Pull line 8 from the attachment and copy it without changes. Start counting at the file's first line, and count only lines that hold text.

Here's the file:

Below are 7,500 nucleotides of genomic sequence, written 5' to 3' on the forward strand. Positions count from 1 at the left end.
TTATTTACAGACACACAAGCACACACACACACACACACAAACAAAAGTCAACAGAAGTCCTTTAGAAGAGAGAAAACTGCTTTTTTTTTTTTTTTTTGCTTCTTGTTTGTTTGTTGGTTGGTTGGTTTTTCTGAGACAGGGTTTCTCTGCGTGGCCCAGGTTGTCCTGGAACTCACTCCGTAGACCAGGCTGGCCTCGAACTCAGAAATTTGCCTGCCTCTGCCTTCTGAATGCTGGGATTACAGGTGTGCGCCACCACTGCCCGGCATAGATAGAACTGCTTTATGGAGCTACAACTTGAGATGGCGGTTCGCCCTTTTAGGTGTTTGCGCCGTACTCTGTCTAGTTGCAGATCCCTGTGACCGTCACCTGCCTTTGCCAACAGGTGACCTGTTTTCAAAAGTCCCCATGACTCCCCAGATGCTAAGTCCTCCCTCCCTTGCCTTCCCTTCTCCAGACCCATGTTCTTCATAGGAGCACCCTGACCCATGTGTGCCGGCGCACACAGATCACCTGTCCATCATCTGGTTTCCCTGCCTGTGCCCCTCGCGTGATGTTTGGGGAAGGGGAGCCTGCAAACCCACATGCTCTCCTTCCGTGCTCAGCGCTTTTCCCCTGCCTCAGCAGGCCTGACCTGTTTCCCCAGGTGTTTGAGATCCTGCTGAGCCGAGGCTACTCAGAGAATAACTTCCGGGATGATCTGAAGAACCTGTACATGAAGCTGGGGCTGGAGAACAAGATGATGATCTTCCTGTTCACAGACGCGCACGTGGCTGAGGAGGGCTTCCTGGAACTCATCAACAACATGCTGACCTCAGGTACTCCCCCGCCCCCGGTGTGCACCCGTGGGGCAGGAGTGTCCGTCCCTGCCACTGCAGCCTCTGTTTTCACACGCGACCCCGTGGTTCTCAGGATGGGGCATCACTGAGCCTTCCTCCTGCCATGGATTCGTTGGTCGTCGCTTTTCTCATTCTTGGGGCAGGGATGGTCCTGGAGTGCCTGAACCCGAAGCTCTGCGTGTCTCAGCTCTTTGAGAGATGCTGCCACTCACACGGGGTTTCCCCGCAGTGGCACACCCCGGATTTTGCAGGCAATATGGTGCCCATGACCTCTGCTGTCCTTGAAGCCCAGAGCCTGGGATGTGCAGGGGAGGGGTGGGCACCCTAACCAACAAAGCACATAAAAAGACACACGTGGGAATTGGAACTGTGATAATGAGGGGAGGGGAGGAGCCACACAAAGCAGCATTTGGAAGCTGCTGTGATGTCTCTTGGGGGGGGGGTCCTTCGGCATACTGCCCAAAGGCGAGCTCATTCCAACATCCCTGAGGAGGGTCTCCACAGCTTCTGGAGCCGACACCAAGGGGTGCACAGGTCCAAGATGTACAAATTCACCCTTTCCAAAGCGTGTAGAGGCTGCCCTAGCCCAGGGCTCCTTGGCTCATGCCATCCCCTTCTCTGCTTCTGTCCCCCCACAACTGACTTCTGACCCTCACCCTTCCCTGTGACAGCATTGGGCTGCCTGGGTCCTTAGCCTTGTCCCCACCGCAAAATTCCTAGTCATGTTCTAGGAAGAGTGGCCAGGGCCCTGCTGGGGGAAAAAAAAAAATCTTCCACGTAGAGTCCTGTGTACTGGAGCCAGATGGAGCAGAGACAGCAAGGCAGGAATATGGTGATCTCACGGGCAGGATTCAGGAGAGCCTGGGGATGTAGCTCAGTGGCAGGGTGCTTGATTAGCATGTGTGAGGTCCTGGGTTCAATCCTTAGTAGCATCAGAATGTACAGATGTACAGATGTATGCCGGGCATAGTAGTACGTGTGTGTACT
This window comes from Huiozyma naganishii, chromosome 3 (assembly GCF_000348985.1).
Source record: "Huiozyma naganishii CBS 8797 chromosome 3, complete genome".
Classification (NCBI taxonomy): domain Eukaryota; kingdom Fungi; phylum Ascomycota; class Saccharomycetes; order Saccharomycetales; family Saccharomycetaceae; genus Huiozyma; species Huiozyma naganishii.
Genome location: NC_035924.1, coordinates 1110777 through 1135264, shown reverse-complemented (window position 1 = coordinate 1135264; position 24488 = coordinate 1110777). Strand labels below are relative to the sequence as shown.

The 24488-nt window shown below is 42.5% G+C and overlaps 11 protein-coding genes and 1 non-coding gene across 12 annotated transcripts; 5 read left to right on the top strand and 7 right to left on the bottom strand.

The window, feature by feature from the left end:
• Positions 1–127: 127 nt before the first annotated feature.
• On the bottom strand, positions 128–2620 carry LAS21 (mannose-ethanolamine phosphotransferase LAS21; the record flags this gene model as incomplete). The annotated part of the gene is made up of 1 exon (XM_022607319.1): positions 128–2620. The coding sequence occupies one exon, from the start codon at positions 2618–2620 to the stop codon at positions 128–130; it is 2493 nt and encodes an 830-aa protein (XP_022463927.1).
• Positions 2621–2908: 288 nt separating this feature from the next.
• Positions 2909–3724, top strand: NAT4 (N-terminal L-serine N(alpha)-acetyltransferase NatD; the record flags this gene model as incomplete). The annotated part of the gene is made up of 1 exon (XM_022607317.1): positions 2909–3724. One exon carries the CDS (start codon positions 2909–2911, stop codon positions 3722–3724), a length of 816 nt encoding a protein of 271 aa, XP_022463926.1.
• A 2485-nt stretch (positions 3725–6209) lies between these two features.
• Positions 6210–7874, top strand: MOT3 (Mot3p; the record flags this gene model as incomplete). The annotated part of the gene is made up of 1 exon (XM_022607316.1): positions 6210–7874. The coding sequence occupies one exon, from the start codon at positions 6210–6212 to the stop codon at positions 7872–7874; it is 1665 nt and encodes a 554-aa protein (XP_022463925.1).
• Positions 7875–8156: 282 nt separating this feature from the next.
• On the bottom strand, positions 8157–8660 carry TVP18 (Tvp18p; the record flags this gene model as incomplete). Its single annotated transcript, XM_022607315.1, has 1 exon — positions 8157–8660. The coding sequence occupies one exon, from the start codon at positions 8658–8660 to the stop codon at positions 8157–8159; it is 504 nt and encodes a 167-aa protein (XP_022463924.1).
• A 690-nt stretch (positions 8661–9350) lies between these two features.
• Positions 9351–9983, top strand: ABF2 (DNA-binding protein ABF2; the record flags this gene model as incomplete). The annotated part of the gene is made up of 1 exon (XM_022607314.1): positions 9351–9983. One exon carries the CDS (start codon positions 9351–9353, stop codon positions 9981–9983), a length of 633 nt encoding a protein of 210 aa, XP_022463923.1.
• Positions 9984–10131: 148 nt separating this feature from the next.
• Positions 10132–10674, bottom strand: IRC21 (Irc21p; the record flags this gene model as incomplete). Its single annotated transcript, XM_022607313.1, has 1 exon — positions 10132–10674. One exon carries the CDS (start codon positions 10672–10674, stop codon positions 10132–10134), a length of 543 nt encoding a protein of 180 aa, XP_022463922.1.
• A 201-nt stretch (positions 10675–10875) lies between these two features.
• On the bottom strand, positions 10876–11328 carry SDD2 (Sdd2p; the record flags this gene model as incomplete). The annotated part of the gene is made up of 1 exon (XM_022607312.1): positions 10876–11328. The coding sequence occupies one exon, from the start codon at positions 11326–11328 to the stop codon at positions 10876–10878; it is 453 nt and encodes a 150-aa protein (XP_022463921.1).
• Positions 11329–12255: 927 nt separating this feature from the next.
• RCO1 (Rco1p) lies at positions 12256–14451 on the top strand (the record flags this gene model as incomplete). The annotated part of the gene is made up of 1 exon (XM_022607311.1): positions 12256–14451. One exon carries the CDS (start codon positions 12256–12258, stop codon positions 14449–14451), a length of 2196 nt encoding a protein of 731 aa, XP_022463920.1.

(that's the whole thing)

The window, feature by feature from the left end: